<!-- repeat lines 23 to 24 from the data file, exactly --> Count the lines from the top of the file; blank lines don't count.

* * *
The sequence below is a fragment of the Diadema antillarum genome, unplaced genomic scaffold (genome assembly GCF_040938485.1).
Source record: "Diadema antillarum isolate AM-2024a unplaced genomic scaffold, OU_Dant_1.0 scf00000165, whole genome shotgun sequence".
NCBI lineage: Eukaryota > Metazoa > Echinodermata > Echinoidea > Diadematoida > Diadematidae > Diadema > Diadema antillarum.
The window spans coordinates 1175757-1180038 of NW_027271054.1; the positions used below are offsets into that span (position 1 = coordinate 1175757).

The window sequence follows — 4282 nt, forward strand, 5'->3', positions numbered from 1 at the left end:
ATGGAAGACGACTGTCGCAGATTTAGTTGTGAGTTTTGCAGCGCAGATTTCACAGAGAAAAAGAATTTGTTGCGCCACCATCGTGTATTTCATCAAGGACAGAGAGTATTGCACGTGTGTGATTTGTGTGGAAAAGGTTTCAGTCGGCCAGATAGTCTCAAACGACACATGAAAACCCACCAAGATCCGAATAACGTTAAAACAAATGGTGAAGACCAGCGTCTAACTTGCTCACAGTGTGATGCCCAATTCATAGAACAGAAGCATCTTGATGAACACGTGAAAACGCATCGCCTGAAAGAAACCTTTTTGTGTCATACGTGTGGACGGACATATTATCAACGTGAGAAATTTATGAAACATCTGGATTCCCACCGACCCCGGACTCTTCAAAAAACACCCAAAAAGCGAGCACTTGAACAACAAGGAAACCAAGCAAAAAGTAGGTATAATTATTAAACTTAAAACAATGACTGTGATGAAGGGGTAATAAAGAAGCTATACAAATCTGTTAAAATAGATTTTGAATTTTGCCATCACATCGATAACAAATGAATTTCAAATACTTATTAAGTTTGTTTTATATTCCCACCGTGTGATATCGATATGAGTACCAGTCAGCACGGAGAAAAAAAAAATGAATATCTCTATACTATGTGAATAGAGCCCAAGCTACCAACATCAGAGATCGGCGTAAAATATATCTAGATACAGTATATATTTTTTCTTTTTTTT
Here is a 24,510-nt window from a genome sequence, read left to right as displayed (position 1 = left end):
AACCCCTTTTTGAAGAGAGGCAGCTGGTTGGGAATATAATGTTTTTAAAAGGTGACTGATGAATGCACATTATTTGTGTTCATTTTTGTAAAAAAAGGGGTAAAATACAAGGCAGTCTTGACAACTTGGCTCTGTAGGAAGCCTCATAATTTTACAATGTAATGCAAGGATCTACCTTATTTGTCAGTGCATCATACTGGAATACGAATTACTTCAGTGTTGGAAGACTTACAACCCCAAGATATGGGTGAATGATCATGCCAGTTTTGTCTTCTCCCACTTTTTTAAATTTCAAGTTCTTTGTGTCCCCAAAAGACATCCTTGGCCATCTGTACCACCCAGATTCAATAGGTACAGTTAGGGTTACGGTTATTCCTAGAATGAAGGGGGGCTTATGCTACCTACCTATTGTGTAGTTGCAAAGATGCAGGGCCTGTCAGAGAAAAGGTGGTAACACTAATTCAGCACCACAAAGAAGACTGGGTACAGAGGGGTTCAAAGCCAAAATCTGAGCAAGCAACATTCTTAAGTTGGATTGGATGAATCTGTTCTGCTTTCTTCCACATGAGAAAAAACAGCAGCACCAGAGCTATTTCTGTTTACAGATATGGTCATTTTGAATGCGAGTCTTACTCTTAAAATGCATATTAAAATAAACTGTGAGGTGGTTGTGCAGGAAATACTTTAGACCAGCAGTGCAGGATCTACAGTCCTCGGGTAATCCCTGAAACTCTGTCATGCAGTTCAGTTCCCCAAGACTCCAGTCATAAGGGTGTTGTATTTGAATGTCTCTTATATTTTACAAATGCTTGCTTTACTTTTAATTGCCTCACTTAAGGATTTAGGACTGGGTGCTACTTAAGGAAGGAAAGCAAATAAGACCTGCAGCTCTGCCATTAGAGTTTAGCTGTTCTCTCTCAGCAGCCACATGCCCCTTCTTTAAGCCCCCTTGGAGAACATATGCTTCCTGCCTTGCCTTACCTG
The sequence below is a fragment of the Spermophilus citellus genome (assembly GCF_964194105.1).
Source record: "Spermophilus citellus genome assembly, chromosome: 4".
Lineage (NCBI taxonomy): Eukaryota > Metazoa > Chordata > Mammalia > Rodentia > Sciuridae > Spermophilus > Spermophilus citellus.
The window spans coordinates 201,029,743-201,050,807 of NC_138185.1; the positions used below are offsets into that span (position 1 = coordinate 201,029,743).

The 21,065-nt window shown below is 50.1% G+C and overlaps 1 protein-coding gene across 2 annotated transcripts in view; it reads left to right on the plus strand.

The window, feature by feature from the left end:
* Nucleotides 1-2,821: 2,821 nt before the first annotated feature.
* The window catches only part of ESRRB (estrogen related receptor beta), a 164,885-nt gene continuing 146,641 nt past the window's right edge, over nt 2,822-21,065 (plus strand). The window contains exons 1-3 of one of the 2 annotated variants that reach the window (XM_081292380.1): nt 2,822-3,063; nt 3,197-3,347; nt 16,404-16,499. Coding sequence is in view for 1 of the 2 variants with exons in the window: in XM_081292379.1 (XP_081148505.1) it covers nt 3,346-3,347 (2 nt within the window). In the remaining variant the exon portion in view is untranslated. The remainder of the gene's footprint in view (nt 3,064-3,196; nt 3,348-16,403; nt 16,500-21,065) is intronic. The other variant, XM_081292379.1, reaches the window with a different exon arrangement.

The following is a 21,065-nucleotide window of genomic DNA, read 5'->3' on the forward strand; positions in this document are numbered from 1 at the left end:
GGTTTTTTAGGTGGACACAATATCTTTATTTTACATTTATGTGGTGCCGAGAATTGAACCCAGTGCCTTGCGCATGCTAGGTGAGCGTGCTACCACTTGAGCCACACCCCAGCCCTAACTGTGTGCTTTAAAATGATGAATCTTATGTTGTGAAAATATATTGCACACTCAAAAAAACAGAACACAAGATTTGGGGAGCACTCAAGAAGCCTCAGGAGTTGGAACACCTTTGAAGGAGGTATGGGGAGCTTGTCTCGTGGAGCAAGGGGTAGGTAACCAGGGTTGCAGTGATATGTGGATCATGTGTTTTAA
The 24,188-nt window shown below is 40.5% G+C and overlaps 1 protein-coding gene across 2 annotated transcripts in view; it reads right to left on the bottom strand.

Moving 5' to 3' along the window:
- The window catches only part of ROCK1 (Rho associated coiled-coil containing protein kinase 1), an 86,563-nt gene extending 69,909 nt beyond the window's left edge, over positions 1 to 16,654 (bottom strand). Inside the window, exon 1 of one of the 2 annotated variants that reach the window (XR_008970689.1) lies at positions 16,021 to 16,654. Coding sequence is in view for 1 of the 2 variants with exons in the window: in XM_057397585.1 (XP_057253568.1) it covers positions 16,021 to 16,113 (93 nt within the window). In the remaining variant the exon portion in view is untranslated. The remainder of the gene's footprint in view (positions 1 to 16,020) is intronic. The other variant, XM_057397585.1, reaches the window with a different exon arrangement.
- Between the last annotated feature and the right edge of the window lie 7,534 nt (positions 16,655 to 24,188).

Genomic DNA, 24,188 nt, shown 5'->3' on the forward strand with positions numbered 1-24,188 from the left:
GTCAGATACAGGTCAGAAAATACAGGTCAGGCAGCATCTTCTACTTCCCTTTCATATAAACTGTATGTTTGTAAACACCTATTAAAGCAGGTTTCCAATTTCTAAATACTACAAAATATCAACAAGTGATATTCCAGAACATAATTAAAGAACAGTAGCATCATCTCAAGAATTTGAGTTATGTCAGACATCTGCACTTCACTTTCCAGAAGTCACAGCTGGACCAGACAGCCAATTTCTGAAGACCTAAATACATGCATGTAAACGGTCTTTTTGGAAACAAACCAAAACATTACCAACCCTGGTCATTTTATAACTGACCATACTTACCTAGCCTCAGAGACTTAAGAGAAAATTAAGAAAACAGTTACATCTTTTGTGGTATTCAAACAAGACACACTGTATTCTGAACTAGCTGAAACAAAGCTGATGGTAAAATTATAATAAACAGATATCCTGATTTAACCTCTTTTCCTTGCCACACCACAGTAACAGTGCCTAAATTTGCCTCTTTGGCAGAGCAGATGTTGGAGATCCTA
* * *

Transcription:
Genomic DNA, 24,188 nt, shown 5'->3' on the forward strand with positions numbered 1-24,188 from the left:
GTCAGATACAGGTCAGAAAATACAGGTCAGGCAGCATCTTCTACTTCCCTTTCATATAAACTGTATGTTTGTAAACACCTATTAAAGCAGGTTTCCAATTTCTAAATACTACAAAATATCAACAAGTGATATTCCAGAACATAATTAAAGAACAGTAGCATCATCTCAAGAATTTGAGTTATGTCAGACATCTGCACTTCACTTTCCAGAAGTCACAGCTGGACCAGACAGCCAATTTCTGAAGACCTAAATACATGCATGTAAACGGTCTTTTTGGAAACAAACCAAAACATTACCAACCCTGGTCATTTTATAACTGACCATACTTACCTAGCCTCAGAGACTTAAGAGAAAATTAAGAAAACAGTTACATCTTTTGTGGTATTCAAACAAGACACACTGTATTCTGAACTAGCTGAAACAAAGCTGATGGTAAAATTATAATAAACAGATATCCTGATTTAACCTCTTTTCCTTGCCACACCACAGTAACAGTGCCTAAATTTGCCTCTTTGGCAGAGCAGATGTTGGAGATCCTA